Latest generation virtualization techniques doubles capacity terminal servers
With that statement Ruben and Jeroen have just released Phase II of Project Virtual Reality Check (VRC) to create this whitepaper they have done more than 150 tests with Login VSI to measure the performance of servers while being stressed by a great amount of simulated users. This whitepaper has a few advantages to whitepapers published by the vendors themselves and whitepapers published by blogs that are only testing one hypervisor:
- The whitepaper is truly independent
- The whitepaper is approved by the different vendors
- Everybody can repeat the tests with the free available Login VSI
- The authors aren’t biased
- You can compare the results easily (the servers have been stressed the same way)
One of the most interesting conclusions of Phase II: The performance increase measured is not caused by improvements to the hypervisor but mainly by Intel’s innovations in the Nehalem architecture VRC states that it can be almost solely accredited for the performance improvements seen with TS workloads.
Get your free copy of the whitepaper at www.projectvrc.com
Hyper-V servers: Workgroup or Domain?
A common misconception while implementing server virtualization is to isolate the hypervisors from directory services. The reason for that is because we have accepted the fact that VMware ESX hosts do not run Windows and therefore cannot be part of let's say Active Directory. Even this is not totally true, VMware is very capable of authenticating users by utilizing Active Directory, see this article
Back to my specialism, Hyper-V... As a general statement it is safe to say that Hyper-V hosts should be members of the Active Directory. Why? well why did we have Active Directory in the first place? It was to increase business efficiency and IT operations throughout the enterprise. Since Hyper-V servers benefit from GPO's, secure single sign on and security policies it sounds logical to make them domain members.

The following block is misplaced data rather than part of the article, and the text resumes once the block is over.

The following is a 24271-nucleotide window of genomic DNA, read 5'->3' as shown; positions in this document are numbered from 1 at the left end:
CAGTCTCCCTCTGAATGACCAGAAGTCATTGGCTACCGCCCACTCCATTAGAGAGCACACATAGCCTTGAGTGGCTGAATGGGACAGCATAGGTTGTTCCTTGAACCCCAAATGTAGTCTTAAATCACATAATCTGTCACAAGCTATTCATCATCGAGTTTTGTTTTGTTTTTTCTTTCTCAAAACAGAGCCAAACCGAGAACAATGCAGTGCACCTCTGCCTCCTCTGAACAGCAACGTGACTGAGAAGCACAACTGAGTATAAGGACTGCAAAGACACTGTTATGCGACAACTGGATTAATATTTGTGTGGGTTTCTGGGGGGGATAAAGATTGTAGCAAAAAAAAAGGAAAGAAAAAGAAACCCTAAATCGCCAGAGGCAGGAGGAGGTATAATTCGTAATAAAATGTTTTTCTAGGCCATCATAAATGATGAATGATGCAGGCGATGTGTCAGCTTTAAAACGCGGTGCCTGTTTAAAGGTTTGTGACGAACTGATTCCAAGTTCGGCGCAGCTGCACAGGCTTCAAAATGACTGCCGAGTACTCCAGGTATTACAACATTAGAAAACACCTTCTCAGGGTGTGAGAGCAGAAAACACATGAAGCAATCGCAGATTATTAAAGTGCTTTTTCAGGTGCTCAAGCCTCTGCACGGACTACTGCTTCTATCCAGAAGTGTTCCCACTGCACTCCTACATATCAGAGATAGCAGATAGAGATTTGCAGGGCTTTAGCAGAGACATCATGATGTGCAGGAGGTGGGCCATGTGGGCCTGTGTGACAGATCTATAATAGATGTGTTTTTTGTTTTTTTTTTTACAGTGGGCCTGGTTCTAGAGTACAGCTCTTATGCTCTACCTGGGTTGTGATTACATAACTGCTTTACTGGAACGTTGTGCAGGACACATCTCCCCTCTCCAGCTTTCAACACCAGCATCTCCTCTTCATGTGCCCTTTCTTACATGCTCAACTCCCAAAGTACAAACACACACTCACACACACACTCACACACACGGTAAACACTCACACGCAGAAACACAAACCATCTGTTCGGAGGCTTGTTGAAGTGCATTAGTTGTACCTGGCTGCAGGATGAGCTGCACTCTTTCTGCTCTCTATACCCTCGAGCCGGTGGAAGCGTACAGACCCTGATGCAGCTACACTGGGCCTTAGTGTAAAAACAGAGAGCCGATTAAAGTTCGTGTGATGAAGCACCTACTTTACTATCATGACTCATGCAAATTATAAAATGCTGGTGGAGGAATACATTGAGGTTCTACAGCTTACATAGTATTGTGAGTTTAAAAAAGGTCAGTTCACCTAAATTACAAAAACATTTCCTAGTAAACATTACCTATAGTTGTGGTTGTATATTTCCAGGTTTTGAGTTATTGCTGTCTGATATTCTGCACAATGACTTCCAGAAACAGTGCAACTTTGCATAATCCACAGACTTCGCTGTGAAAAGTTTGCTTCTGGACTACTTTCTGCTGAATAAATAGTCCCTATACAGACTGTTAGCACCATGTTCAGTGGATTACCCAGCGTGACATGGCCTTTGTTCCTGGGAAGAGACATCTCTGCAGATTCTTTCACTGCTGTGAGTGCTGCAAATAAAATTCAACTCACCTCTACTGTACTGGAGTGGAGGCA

There are however a few side notes:
- At least 1 domain controller should be a physical host, or at least 1 domain controller should not be part of your Hyper-V infrastructure
- If Hyper-V is implemented within the DMZ, domain membership is not desired
By implementing only virtual Hyper-V based domain controllers we would actually implement a mutual dependency, or as we say in Holland: 'a chicken and an egg situation' thus not a good idea. So at least 1 domain controller needs to be isolated from your Hyper-V environment.
But... doesn't that result in decreased efficiency within the environment? Well, one must keep in mind that virtualizing your server infrastructure isn't the ultimate goal, reducing costs and gaining flexibility however is. The business case for implementing server virtualization should be based on the servers hosting your business applications, not on the infrastructure servers. By virtualizing infrastructure related servers you reduce operational costs of the IT department but it will not enhance your business processes. Virtualization of the mission critical servers on the contrary will instantly open a window of opportunity concerning matters as flexibility, high availability and business continuity.
What to do with servers within DMZ Cache?
A couple of years ago the DMZ consisted of very few servers. With the increasing adoption of telecommuting and online services the DMZ started to grow to levels that match or even extend the corporate servers workgroup based or actually withdrawing them from the DMZ so that they can be added to the Active Directory.
As for DMZ based servers I strongly encourage customers to implement Active Directory Lightweight Directory Services (ADLDS, formerly ADAM). ADLDS makes it possible to centrally manage your DMZ whilst maintaining a secure environment, a typical compromise between security and functionality.